Monday, March 9, 2015

Milk Runs

Reading about the Pemberton and Hightstown, Lackawanna, M&NJ and NYO&W railroads, and the business of milk invariably surfaces. Milk could be considered white gold. It was a valuable commodity and remains so to this day.

The Port Orange Road, colloquially known as "the Wilsey" half a century ago, runs between route 209 and 211 a few miles from Otisville, NY. Near 209, a family of dairymen named Midosh, or Mydosh, had their home. The NYO&W track to Port Jervis ran about 50 feet away. Alongside the track were stone remains of what may have been a platform. Beside them was what looked at first liek a shallow foundation made of fieldstone. It was maybe 15 feet long and 8 to 10 feet wide, and only a couple feet deep. This was actually a cistern fed by a spring. Cans of milk would be placed there to keep it cold until the train arrived.

I have not actually visited this spot in close to 40 years.

The railroads were so good at handling milk that there would be only 1 degree of temperature change by the time it was unloaded. Of course, the word did not end there. Glass-lined refrigerated cars used to haul milk had to be steam cleaned. As little as a drop of milk left to sour could spoil a whole load.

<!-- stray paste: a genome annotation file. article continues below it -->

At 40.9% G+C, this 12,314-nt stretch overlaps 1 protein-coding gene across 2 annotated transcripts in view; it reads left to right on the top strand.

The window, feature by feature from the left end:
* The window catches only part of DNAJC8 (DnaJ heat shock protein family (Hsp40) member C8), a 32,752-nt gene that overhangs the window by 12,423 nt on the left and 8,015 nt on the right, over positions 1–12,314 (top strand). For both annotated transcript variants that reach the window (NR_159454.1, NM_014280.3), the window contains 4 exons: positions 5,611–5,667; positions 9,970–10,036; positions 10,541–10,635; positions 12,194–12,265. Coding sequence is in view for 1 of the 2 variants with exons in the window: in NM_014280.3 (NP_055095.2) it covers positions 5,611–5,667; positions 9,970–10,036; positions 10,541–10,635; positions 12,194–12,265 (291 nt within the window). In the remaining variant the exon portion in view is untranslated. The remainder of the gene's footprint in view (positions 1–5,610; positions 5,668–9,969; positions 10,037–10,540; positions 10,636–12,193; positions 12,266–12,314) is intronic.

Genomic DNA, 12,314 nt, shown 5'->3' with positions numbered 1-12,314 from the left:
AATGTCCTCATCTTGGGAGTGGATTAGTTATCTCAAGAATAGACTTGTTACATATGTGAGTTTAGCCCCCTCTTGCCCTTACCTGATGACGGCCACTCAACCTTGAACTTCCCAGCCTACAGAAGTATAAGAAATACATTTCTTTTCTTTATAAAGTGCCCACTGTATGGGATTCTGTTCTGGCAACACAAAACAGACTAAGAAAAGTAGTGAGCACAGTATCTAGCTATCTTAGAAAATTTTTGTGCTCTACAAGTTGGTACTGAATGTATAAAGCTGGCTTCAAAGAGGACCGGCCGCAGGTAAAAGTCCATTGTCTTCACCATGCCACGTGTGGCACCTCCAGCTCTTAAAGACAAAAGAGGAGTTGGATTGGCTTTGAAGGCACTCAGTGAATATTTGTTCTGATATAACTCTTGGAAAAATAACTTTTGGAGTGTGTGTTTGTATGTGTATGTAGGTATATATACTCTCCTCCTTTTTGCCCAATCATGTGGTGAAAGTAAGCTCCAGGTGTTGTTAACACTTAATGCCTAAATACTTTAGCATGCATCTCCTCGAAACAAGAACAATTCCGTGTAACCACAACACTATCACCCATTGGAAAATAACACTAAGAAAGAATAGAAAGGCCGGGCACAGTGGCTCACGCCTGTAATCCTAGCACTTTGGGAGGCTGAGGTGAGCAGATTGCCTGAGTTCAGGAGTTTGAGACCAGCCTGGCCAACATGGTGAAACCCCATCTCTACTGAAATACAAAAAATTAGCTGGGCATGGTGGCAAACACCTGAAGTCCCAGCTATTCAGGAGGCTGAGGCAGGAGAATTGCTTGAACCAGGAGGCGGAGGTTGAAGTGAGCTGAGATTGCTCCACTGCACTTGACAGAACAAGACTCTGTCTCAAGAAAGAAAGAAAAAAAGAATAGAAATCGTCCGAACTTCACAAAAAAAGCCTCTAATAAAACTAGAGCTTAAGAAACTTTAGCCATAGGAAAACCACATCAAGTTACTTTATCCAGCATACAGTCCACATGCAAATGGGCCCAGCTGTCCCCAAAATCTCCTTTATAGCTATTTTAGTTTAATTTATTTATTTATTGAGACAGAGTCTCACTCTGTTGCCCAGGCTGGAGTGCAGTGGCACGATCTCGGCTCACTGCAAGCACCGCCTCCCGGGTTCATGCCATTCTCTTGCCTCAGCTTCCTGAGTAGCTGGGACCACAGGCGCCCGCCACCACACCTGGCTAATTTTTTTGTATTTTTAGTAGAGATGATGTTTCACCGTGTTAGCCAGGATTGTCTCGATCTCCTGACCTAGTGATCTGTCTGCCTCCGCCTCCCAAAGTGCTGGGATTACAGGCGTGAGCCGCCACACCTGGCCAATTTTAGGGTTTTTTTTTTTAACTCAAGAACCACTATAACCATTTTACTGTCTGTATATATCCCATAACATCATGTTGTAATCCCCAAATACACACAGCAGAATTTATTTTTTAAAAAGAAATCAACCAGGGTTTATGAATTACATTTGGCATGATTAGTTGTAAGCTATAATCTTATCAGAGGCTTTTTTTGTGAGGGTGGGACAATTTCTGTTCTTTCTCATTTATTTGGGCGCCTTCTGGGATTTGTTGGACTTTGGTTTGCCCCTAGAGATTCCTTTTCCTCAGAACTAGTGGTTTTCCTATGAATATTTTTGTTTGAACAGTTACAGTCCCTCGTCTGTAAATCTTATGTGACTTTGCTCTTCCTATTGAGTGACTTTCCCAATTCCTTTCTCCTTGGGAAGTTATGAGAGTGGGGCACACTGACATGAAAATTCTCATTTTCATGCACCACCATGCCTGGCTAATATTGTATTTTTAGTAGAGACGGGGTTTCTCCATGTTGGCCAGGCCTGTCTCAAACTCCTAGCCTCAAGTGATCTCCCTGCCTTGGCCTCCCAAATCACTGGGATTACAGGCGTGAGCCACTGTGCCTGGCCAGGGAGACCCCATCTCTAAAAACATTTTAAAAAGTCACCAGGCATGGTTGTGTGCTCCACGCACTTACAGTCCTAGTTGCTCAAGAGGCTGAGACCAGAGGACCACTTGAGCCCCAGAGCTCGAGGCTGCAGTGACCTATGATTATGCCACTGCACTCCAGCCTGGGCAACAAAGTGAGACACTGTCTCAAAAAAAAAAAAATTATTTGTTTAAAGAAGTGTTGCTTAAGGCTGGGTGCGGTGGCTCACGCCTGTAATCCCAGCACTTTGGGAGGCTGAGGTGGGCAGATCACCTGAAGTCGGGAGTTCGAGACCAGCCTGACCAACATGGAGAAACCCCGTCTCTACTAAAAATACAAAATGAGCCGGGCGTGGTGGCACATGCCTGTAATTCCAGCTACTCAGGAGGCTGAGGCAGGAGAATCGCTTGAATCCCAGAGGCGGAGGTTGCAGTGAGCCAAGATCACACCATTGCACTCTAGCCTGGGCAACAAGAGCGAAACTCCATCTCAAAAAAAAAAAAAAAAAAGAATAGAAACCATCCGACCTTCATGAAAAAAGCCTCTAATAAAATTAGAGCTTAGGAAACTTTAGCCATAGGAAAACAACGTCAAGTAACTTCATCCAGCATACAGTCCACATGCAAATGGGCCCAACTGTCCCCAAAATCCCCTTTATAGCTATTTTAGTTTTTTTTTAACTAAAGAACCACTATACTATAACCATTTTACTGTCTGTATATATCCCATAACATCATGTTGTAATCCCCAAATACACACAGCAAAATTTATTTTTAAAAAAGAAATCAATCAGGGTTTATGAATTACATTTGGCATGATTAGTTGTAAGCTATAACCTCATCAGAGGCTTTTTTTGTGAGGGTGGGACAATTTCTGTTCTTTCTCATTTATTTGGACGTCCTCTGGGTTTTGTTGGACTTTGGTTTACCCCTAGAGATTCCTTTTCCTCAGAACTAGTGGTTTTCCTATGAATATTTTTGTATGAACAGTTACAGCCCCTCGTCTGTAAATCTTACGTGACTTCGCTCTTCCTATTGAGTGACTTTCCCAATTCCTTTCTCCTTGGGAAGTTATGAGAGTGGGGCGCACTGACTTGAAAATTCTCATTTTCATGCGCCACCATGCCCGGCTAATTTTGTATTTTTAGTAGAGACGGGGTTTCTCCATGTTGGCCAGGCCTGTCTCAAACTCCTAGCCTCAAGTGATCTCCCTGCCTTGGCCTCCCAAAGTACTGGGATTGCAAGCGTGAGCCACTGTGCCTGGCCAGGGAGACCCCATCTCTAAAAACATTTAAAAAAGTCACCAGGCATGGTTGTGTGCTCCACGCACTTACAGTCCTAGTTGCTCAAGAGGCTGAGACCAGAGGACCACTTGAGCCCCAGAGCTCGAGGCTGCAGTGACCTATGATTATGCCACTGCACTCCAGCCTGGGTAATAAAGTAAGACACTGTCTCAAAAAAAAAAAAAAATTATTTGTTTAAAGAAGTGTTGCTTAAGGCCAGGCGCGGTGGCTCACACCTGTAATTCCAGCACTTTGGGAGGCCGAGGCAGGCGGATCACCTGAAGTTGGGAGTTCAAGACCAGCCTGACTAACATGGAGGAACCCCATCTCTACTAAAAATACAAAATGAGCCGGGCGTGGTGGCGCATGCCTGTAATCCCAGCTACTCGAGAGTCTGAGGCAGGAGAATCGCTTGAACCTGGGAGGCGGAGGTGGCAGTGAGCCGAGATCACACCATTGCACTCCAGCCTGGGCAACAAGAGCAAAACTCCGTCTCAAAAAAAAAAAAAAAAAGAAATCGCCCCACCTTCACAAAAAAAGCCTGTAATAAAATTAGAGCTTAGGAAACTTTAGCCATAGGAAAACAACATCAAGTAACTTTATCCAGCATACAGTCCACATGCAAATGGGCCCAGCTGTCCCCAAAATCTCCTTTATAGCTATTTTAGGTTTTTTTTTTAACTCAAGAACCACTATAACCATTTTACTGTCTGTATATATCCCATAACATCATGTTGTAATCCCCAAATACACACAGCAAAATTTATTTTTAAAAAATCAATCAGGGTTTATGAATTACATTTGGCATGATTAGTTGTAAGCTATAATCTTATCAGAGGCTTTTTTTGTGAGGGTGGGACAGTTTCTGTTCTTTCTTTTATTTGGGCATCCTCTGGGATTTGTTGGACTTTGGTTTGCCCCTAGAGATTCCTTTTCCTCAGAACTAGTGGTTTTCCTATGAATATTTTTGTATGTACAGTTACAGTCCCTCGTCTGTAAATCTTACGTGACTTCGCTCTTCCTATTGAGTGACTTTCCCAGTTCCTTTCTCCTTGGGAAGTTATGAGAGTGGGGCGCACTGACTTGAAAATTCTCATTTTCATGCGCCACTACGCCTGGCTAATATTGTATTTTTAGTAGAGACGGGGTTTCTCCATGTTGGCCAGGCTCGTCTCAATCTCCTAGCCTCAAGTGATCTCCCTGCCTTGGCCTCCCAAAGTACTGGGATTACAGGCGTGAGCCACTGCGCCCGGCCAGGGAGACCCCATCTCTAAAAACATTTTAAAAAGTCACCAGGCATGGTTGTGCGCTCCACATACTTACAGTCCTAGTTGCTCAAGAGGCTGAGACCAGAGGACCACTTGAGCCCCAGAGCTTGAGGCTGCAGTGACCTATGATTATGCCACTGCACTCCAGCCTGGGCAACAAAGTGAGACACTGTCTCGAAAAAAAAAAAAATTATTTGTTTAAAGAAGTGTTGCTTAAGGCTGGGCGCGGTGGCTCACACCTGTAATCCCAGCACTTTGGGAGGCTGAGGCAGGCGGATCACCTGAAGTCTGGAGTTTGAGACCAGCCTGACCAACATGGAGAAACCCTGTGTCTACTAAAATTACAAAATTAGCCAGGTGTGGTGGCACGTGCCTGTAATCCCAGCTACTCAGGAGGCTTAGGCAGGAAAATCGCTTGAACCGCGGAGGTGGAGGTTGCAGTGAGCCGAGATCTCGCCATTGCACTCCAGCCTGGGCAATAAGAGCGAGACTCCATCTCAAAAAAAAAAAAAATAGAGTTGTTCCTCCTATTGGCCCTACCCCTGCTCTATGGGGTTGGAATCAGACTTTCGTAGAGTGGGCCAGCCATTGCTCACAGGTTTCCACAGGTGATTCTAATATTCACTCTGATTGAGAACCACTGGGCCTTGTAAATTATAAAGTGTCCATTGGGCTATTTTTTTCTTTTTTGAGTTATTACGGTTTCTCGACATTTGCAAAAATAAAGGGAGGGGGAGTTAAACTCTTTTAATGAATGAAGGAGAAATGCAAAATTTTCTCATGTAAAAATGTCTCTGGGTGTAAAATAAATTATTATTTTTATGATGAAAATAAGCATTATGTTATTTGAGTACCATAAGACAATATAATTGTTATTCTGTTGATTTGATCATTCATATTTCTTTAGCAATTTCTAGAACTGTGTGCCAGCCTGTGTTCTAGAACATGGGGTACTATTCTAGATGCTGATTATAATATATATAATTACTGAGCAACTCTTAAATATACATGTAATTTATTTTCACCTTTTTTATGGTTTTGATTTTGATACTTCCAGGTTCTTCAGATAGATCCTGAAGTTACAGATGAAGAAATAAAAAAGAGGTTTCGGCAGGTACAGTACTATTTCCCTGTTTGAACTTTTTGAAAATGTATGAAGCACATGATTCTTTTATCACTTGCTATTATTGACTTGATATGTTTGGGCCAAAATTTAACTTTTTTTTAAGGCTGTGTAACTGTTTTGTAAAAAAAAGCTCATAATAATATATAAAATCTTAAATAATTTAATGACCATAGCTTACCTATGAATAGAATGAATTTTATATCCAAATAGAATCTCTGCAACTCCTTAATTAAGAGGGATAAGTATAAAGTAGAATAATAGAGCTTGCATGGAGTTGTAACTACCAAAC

Milk has been considered a form of wealth since ancient times. Excess milk could be traded ,sold, or made into butter and cheese to be sold later. It not only provided food for a family, but enough of it provided extra income. Modern dairies have refined the process to handle milk and create a range of food products: cream, skim milk, cheese, butter ice cream, etc.

The milk runs were usually done in conjunction with local passenger service. Milk cars would be among the other head-end cars. Railroads could pick up a load of milk quickly, so that there was no delay for passengers. The Lackawanna used its own fleet of glass-lined cars. When milk was picked up in milk cans, a regular refrigerated car was employed.

The milk runs ended for the railroad a long time ago. Trucks handle it nowadays. Most of the larger dairies are cooperatives of many independent farms. Trucks come right to the dairy rather than the farmer scrambling to meet the train. Milk is one of several commodities that had been valuable to the railroad, but are long since lost to other forms of transportation.

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